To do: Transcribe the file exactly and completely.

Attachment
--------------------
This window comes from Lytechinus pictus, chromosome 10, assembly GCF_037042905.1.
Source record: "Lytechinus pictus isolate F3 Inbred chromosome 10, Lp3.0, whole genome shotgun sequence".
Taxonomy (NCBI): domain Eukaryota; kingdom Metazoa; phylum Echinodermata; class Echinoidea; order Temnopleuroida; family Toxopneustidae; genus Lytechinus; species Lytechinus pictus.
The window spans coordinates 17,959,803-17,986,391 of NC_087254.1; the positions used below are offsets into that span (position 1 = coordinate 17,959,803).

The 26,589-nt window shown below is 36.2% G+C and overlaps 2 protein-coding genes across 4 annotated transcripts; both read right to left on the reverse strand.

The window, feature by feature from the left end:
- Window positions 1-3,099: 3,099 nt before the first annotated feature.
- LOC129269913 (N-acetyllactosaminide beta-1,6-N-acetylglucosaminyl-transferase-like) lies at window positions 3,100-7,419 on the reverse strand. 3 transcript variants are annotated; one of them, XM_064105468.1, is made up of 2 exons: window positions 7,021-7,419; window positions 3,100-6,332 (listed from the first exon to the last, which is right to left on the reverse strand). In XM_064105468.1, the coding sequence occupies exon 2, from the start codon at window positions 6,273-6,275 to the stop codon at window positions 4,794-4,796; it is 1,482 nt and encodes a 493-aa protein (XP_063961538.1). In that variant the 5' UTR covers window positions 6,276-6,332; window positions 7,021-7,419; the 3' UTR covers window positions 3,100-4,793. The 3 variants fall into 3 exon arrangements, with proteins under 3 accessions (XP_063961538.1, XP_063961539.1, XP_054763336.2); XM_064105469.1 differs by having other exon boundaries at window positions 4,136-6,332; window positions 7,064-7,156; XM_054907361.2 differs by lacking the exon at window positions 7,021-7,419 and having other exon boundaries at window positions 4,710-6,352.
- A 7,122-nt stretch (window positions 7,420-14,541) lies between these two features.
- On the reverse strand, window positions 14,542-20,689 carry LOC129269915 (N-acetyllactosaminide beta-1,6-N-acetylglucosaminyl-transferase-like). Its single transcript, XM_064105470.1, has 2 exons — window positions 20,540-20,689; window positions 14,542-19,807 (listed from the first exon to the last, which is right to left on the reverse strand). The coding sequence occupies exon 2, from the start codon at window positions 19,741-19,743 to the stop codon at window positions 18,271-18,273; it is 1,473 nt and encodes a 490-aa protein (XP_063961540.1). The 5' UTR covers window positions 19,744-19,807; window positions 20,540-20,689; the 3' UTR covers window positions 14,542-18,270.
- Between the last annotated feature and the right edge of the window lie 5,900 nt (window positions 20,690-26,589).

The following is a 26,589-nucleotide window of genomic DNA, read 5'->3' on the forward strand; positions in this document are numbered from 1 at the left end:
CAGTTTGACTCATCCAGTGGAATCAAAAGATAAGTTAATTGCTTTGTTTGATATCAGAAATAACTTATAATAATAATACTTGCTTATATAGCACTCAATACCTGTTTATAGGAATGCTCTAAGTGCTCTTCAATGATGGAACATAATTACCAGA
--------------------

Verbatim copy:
This window comes from Lytechinus pictus, chromosome 10, assembly GCF_037042905.1.
Source record: "Lytechinus pictus isolate F3 Inbred chromosome 10, Lp3.0, whole genome shotgun sequence".
Taxonomy (NCBI): domain Eukaryota; kingdom Metazoa; phylum Echinodermata; class Echinoidea; order Temnopleuroida; family Toxopneustidae; genus Lytechinus; species Lytechinus pictus.
The window spans coordinates 17,959,803-17,986,391 of NC_087254.1; the positions used below are offsets into that span (position 1 = coordinate 17,959,803).

The 26,589-nt window shown below is 36.2% G+C and overlaps 2 protein-coding genes across 4 annotated transcripts; both read right to left on the reverse strand.

The window, feature by feature from the left end:
- Window positions 1-3,099: 3,099 nt before the first annotated feature.
- LOC129269913 (N-acetyllactosaminide beta-1,6-N-acetylglucosaminyl-transferase-like) lies at window positions 3,100-7,419 on the reverse strand. 3 transcript variants are annotated; one of them, XM_064105468.1, is made up of 2 exons: window positions 7,021-7,419; window positions 3,100-6,332 (listed from the first exon to the last, which is right to left on the reverse strand). In XM_064105468.1, the coding sequence occupies exon 2, from the start codon at window positions 6,273-6,275 to the stop codon at window positions 4,794-4,796; it is 1,482 nt and encodes a 493-aa protein (XP_063961538.1). In that variant the 5' UTR covers window positions 6,276-6,332; window positions 7,021-7,419; the 3' UTR covers window positions 3,100-4,793. The 3 variants fall into 3 exon arrangements, with proteins under 3 accessions (XP_063961538.1, XP_063961539.1, XP_054763336.2); XM_064105469.1 differs by having other exon boundaries at window positions 4,136-6,332; window positions 7,064-7,156; XM_054907361.2 differs by lacking the exon at window positions 7,021-7,419 and having other exon boundaries at window positions 4,710-6,352.
- A 7,122-nt stretch (window positions 7,420-14,541) lies between these two features.
- On the reverse strand, window positions 14,542-20,689 carry LOC129269915 (N-acetyllactosaminide beta-1,6-N-acetylglucosaminyl-transferase-like). Its single transcript, XM_064105470.1, has 2 exons — window positions 20,540-20,689; window positions 14,542-19,807 (listed from the first exon to the last, which is right to left on the reverse strand). The coding sequence occupies exon 2, from the start codon at window positions 19,741-19,743 to the stop codon at window positions 18,271-18,273; it is 1,473 nt and encodes a 490-aa protein (XP_063961540.1). The 5' UTR covers window positions 19,744-19,807; window positions 20,540-20,689; the 3' UTR covers window positions 14,542-18,270.
- Between the last annotated feature and the right edge of the window lie 5,900 nt (window positions 20,690-26,589).

The following is a 26,589-nucleotide window of genomic DNA, read 5'->3' on the forward strand; positions in this document are numbered from 1 at the left end:
CAGTTTGACTCATCCAGTGGAATCAAAAGATAAGTTAATTGCTTTGTTTGATATCAGAAATAACTTATAATAATAATACTTGCTTATATAGCACTCAATACCTGTTTATAGGAATGCTCTAAGTGCTCTTCAATGATGGAACATAATTACCAGA